Saturday, December 1, 2012


                       Every youth of our times should have passed through a golden period in their life in parallel Colleges. Cambridge, Nalanda, Milton etc were the cute names given     ( No international registrations were required!)  In fact they were the training ground of the youth of the times. For teaching in a parallel College, no teaching experience is necessary. No one will verify your credentials. No recommendations are necessary. The only asset required is the ability to stand before a huge assembly of glittering eyes. Yet the experiment proved to be very perfect. Many raw graduates taught excellently well as if they were teachers for years.  The only problem was that , as no certificate was required, a BA failed rogue could teach for MA. The acid test for existence was your ability to teach. Hence there was tight competition and surveillance of the Principal behind the curtain. If some of the students complain about the classes, the next day, before proceeding to the class with a chalk, the Principal will call the teacher back and dismiss him on the spot. There was no Union. He will have no other option but to go to his last less attractive job. If On the other hand, one excels in his classes offers will come for him from other big institutions with a high pay packet. The Principal will always skeptically watch a good teacher with the ability to canvas the students for he will try to become a pied piper and will desert the Institution with the students. 
             I was initiated to this ritual by the late Jeevarajan who was at that time teaching in Nalanda, Pazhayangadi. I was a novice and the students were very experienced to handle a novice. They tried to intimidate me with no avail. I had to teach Physics and Chemistry for High School students. This I did with much ease. There were also three batches of failed students appearing for SSLC supplementary exams. There also I survived with some difficulty. Soon I was asked to teach PDC students which I did exceptionally well. I thought I was being accepted by the teachers as well as students.
            The greatest difficulty was getting salary. The monthly salary fixed was Rs. 200/- which was not bad for a beginner like me. I had to travel to Pazhayangadi from Payyanur and also to meet other expenses for food and cigarettes ( I was a chain smoker at that time). I soon understood that getting salary from the Principal is a bit difficult and what one can do is to sit at the Office in the morning and collect fee directly from students so that the same can be adjusted towards salary. The Principal of the College was Thampi master, a famous English teacher who will occasionally invite us to lunch with him. The expenses for that will be met by him.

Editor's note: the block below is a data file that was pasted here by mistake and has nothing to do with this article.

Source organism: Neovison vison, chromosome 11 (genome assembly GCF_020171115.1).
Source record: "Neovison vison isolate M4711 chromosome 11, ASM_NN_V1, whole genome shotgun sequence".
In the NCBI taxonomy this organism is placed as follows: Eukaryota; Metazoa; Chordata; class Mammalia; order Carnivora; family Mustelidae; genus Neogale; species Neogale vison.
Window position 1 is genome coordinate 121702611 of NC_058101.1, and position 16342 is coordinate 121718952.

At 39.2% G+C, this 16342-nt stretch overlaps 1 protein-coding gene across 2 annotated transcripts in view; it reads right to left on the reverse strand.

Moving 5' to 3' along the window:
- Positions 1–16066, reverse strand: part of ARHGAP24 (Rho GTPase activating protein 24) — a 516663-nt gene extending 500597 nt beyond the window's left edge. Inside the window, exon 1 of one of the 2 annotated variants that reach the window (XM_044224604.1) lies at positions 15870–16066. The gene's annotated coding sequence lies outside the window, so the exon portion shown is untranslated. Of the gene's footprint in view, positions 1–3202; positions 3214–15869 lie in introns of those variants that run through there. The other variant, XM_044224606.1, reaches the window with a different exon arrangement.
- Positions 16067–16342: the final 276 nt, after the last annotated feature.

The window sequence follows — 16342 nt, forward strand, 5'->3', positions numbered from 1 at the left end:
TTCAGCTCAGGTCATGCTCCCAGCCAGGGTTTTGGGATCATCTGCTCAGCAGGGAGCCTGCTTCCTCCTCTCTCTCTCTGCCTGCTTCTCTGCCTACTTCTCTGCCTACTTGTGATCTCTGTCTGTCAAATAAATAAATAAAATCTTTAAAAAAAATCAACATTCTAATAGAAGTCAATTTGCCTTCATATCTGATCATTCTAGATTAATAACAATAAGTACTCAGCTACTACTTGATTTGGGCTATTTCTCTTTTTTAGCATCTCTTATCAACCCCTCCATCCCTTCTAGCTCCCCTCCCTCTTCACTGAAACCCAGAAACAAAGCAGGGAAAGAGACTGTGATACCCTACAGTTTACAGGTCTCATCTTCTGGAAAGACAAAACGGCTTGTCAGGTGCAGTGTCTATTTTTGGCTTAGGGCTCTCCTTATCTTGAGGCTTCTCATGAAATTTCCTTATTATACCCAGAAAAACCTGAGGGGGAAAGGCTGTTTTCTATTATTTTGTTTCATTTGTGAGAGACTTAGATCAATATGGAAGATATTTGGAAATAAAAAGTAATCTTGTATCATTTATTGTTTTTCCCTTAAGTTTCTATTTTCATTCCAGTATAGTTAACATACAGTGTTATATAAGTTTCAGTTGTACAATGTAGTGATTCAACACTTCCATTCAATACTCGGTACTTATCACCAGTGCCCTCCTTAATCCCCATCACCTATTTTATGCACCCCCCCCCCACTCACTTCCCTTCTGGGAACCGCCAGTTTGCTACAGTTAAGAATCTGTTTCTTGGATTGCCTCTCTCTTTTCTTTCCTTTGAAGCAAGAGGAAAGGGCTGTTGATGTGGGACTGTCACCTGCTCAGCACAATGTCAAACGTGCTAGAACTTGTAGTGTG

We used to stroll through Madyi hill in the evenings. The memory of those evenings will remain in my memory for ever. Madayi is a historical place and you could smell the antiquity of the place. The place witnessed several wars. The new temple at vadukunnu was still in ruins. At the top point the scenery is just fantastic. Arabian Sea could be seen glittering in the evening sunlight in the western side and pazhayangadi river on the eastern side. As I used to commute the evening passenger train, we used to sit at the top from where one could see the approaching train. There is a short cut to the station from the top.

            There was teacher of Chemistry who is a great fan of cine actor Jayan who used to take classes in jayan’s fashion. “What did you say ? Coolies- We may be ………………………….”     
When a vacancy arose in National College, Taliparamaba which was a well paid institution at that time I moved there. I was very impressed by the College under Purushothaman Master.  A very attractive salary of Rs. 5/- per class was offered. I used to reach there at 9am and worked until 9 pm (there was a night class for the  over aged ) I used to return only by the last bus. I remember those nights on which I walked from the town to gramam through the lonely road completely exhausted.
It was then that we ten friends of Gramam decided to start our own parallel College. Collecting Rs. 100/- from each (it was very tough at that time) we raised a huge  capital of Rs. 1000 and started Cherussery College with the help of Scanda Dasa Samajam at Mundoommal School . We worked free initially for meeting the administrative expenditure. Gifted teachers like U K Surendran, Sasi KU, KU Mohanan, Rajeevan M, Rajan CM Balan ., CH Mohanan and CH surendran Nambiar took classes. Soon the College flourished. That was indeed a golden period of my life. My intellectual horizon was widened because of the company of these friends. K U Mohanan and I used to walk though the moonlight night to Surendran Masters house at kandangali and we used to sit together and discuss all matters under son. There was a huge Library in the house filled with classics. Surendran Master and Mohanan gave me the first lessons in aesthetics. It was under their insistence that I read all Shakespearean tragedies, Kazantzakis, Tolstoy, Garcia Marquez and several others during a vacation for the simple pleasure of reading.  We used to play tennis in the evenings. We also convened several symposiums at the College
C H Mohanan was very good at that. We also formed a team and contested in many competitions. We used to sit above the wall of the Well of the College in the evenings till late night.
Parallel college has its own merits. K U Mohanan and M Rajeevan selected their life partners from their students. Today all of my friends including them at the College have scaled great heights. The experience gained at the College helped them shape their future life 

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